The freshwater Lake Vostok is about 160 miles long by 30 miles wide, and has an average depth of 1,417 feet, making it one of the largest twenty lakes in the world by size, depth, and volume. (Within the top 5 by depth and volume). It also just so happens to be buried beneath 13,100 feet of the East Antarctic Ice Sheet. It’s named after Vostok Station (itself named after the Russian vessel that discovered Antarctica), which directly overhead it at the Southern Pole of Cold, the coldest place on Earth.
Due to its location underneath a the ice sheet, the “surface” of Lake Vostok is actually 1,600 feet below sea level. It’s the largest subglacial lake on the continent, of which there are almost 400 known to exist. Nearby lies the Gamburtsev Mountain Range, which is entirely subglacial, and about the size of the Alps. In 2005, an “island” was discovered in the central part of the lake. Its exact size and morphology are uncertain.
Lake Vostok was first discovered in the late 1950s, though subglacial liquid water had been theorized about since the late 1800s. Lake Vostok and the other subglacial lakes similar to it exist due to several factors. First of all, the sheer weight of the ice sheet above them (13,100 feet of ice produces water pressure of 5,150 PSI, about one third of the pressure in the Marianas Trench) actually lowers the freezing point- the water of the lake is 27 degrees Fahrenheit, which is significantly below freezing. It also heats the water, to an extent- it should be even colder than it is. Finally, there seems to be large levels of geothermal activity occurring beneath the lake.
The lake is most likely supersaturated with nitrogen and oxygen at levels over fifty times higher than in freshwater lakes on the Earth’s surface. Clathrates, gases encased in an icy cage that resembles packed snow, also exist in the depth of Lake Vostok. Among the other weird behaviors of water under this degree of pressure, it’s been known to flow uphill in the Gamburtsevs and other subglacial mountain ranges.
The geothermal heating likely contributing to the liquid state of Lake Vostok likely takes the form of black smokers, underwater volcanic vents. These not only heat the surrounding water, but also add nutrients to it as well.
Many other traits uncommon to lakes occur in Lake Vostok. The lake exists under conditions of complete darkness, and is completely isolated from the atmosphere and outside ecosystem. A magnetic anomaly around 65 by 47 miles in area exists on the east coast of the lake, most likely caused by a thinning of Earth’s crust.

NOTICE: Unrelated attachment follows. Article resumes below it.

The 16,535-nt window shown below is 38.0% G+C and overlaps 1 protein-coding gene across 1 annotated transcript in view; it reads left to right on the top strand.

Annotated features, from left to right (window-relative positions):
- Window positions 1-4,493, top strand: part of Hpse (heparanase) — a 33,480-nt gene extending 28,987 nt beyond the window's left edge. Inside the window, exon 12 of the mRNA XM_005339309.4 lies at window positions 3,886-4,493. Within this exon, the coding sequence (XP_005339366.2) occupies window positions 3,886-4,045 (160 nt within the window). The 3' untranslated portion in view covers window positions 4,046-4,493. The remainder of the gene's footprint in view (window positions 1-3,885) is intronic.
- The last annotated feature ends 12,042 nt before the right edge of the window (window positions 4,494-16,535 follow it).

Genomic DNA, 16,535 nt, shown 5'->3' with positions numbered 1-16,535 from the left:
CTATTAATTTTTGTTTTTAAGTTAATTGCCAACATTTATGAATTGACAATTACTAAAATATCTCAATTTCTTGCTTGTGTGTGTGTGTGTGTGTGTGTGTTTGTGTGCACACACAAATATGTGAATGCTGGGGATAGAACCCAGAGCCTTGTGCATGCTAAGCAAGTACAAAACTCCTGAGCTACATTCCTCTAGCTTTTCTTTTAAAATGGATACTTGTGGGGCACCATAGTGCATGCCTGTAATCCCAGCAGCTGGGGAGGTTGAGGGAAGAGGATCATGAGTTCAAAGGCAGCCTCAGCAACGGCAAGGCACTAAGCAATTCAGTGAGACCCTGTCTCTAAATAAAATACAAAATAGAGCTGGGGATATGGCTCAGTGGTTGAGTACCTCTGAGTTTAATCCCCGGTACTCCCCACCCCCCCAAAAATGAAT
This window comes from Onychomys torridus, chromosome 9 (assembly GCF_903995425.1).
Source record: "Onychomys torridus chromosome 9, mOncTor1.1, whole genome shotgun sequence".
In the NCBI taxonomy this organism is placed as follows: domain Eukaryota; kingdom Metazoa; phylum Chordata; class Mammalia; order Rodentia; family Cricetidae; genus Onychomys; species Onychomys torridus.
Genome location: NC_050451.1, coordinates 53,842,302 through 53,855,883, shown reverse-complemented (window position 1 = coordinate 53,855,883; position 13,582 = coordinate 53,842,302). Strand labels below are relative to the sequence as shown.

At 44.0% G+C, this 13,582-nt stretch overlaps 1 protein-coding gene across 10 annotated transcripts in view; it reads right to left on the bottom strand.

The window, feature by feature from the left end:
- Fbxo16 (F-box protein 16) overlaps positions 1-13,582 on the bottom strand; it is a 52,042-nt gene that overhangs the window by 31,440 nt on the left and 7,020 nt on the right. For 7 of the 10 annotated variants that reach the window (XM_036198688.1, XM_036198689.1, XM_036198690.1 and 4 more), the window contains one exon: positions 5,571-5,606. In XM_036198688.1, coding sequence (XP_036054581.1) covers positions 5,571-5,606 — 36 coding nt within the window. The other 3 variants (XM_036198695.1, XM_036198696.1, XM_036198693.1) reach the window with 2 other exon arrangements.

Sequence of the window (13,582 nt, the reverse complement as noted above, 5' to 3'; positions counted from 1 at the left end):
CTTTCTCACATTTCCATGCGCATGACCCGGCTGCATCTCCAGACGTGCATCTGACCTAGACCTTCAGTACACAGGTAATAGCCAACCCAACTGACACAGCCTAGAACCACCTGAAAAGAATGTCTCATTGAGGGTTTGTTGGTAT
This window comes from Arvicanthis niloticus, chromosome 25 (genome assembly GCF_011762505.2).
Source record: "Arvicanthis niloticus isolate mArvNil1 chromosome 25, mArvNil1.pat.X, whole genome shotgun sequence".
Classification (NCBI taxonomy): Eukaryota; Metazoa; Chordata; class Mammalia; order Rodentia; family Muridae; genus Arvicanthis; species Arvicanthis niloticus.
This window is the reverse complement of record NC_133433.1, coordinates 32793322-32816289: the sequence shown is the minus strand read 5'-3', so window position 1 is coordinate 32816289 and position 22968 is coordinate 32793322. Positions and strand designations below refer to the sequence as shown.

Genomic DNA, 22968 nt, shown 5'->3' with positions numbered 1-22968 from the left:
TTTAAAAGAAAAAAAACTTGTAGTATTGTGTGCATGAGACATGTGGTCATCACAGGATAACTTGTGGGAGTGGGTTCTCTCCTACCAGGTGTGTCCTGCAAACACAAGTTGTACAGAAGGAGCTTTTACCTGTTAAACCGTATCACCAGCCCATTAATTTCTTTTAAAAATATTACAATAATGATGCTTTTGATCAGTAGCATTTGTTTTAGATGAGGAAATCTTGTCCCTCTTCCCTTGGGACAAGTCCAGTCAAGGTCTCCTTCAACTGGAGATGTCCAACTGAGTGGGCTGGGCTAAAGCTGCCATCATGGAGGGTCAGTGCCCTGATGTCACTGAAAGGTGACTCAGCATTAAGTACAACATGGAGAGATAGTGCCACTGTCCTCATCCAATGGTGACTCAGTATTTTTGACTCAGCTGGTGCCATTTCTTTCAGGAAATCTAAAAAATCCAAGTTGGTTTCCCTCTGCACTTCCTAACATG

Some scientists believe that Lake Vostok might produce a Jokulhlaups (enormous glacial flood) in the near geological future, and that it might very well be an important part of Lake Vostok’s lifecycle during intraglacial periods. Any such occurrence would create an ice stream, leading to a downdraw of the ice surface in that area.
The structure of the lake and the ice around it is rather unique. The ice resting above it provides a continuous paleoclimactic record for over 400,000 years- it would be longer, but since the ice is continually slowly flowing downhill, it gets replaced over time. As such, cores acquired from drilling aren’t just obstructions to learning more about Lake Vostok, but also provide valuable scientific data in their own right about ancient climates. At the bottom of the glacial ice, there is a layer of accretion ice- that is, ice frozen off the top of the lake. The accretion ice is thinner upglacier and thicker downglacier, and stretches some distance past the lake, where it has been hauled by the flow of the glacier. Below the accretion ice lies the lake itself. Various clathrates rest atop the bottom, and below that lies accumulated sediment.
Many scientists believe that there are subglacial “rivers” connecting the various lakes. Unlike actual rivers on the surface, though, currents in these might be propelled from areas of higher to lower pressure, rather than being propelled by gravity, as most rivers are. (So some might run up hill, like the alpine “streams” in the Gamburtsevs. These “rivers” are most likely temporary, rather than permanent, features.